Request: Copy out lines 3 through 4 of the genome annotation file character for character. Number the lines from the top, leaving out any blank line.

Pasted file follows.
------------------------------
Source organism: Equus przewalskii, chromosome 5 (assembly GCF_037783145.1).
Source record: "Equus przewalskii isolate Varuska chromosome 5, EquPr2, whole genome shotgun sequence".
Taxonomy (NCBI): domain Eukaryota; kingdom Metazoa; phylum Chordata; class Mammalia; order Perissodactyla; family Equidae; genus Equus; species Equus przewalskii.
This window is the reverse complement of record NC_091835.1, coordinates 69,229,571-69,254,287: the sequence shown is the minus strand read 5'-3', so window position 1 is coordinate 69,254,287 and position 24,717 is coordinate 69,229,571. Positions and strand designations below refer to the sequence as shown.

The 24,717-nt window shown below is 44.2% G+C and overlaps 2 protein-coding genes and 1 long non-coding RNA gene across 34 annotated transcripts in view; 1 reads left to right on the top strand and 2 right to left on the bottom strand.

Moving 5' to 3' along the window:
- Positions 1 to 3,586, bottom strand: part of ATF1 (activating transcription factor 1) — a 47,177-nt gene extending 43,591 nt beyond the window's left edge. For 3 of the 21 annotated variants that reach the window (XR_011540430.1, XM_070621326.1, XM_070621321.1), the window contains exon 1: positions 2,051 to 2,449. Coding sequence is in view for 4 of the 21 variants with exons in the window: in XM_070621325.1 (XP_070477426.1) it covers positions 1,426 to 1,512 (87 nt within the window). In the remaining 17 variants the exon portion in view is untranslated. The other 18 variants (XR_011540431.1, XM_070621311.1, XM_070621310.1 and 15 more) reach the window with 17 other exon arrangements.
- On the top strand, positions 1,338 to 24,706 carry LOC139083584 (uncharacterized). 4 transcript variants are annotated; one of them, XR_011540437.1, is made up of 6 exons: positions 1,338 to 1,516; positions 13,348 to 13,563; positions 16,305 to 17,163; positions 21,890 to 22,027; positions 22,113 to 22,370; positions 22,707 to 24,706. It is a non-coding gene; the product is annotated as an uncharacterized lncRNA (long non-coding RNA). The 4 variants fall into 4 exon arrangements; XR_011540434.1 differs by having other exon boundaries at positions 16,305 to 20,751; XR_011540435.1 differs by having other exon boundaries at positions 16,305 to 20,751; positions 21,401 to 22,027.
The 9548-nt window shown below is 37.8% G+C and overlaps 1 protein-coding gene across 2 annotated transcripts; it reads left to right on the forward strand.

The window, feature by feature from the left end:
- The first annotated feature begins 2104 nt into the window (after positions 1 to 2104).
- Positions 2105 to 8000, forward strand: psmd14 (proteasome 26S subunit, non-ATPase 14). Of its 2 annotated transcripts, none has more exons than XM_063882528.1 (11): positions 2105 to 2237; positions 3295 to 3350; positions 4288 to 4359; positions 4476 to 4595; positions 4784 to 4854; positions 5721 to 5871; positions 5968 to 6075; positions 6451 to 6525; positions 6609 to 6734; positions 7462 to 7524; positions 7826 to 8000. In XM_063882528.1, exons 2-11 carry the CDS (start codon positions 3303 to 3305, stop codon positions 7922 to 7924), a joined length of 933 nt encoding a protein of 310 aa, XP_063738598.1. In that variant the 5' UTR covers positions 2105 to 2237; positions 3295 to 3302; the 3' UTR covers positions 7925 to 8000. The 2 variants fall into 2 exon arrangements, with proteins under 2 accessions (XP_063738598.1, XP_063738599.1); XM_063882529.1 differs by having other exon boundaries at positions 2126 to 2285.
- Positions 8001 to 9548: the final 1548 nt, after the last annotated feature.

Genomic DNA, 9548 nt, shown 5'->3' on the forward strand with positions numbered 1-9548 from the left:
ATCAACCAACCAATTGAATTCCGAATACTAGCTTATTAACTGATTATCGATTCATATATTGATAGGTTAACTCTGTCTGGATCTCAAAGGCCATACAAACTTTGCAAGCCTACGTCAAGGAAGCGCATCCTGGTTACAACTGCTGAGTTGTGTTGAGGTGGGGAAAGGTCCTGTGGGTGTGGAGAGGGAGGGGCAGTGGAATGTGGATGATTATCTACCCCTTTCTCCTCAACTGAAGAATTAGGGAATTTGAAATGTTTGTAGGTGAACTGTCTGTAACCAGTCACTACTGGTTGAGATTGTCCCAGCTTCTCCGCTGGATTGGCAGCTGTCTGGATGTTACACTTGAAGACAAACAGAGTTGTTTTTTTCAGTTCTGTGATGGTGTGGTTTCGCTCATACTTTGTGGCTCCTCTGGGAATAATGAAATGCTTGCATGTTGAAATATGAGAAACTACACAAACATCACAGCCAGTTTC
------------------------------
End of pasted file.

Taxonomy (NCBI): domain Eukaryota; kingdom Metazoa; phylum Chordata; class Mammalia; order Perissodactyla; family Equidae; genus Equus; species Equus przewalskii.
This window is the reverse complement of record NC_091835.1, coordinates 69,229,571-69,254,287: the sequence shown is the minus strand read 5'-3', so window position 1 is coordinate 69,254,287 and position 24,717 is coordinate 69,229,571. Positions and strand designations below refer to the sequence as shown.